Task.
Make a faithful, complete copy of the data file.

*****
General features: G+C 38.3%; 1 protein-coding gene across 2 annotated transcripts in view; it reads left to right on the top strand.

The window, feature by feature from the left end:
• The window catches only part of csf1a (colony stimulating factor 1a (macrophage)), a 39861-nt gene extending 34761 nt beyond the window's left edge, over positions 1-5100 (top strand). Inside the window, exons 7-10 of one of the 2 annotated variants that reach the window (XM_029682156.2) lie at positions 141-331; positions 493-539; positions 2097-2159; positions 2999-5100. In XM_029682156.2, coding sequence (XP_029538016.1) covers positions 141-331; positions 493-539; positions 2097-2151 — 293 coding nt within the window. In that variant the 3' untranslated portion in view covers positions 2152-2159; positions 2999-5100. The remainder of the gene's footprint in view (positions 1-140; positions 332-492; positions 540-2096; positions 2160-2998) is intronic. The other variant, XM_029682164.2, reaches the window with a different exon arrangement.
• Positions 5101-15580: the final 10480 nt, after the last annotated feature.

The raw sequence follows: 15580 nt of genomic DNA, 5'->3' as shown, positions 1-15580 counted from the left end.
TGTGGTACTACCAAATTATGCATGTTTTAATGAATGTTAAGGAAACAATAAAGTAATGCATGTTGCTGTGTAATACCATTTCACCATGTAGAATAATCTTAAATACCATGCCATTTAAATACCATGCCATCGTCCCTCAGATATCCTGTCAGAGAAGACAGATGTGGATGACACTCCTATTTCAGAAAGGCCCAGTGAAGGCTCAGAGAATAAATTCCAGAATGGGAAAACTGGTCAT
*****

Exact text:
General features: G+C 38.3%; 1 protein-coding gene across 2 annotated transcripts in view; it reads left to right on the top strand.

The window, feature by feature from the left end:
• The window catches only part of csf1a (colony stimulating factor 1a (macrophage)), a 39861-nt gene extending 34761 nt beyond the window's left edge, over positions 1-5100 (top strand). Inside the window, exons 7-10 of one of the 2 annotated variants that reach the window (XM_029682156.2) lie at positions 141-331; positions 493-539; positions 2097-2159; positions 2999-5100. In XM_029682156.2, coding sequence (XP_029538016.1) covers positions 141-331; positions 493-539; positions 2097-2151 — 293 coding nt within the window. In that variant the 3' untranslated portion in view covers positions 2152-2159; positions 2999-5100. The remainder of the gene's footprint in view (positions 1-140; positions 332-492; positions 540-2096; positions 2160-2998) is intronic. The other variant, XM_029682164.2, reaches the window with a different exon arrangement.
• Positions 5101-15580: the final 10480 nt, after the last annotated feature.

The raw sequence follows: 15580 nt of genomic DNA, 5'->3' as shown, positions 1-15580 counted from the left end.
TGTGGTACTACCAAATTATGCATGTTTTAATGAATGTTAAGGAAACAATAAAGTAATGCATGTTGCTGTGTAATACCATTTCACCATGTAGAATAATCTTAAATACCATGCCATTTAAATACCATGCCATCGTCCCTCAGATATCCTGTCAGAGAAGACAGATGTGGATGACACTCCTATTTCAGAAAGGCCCAGTGAAGGCTCAGAGAATAAATTCCAGAATGGGAAAACTGGTCAT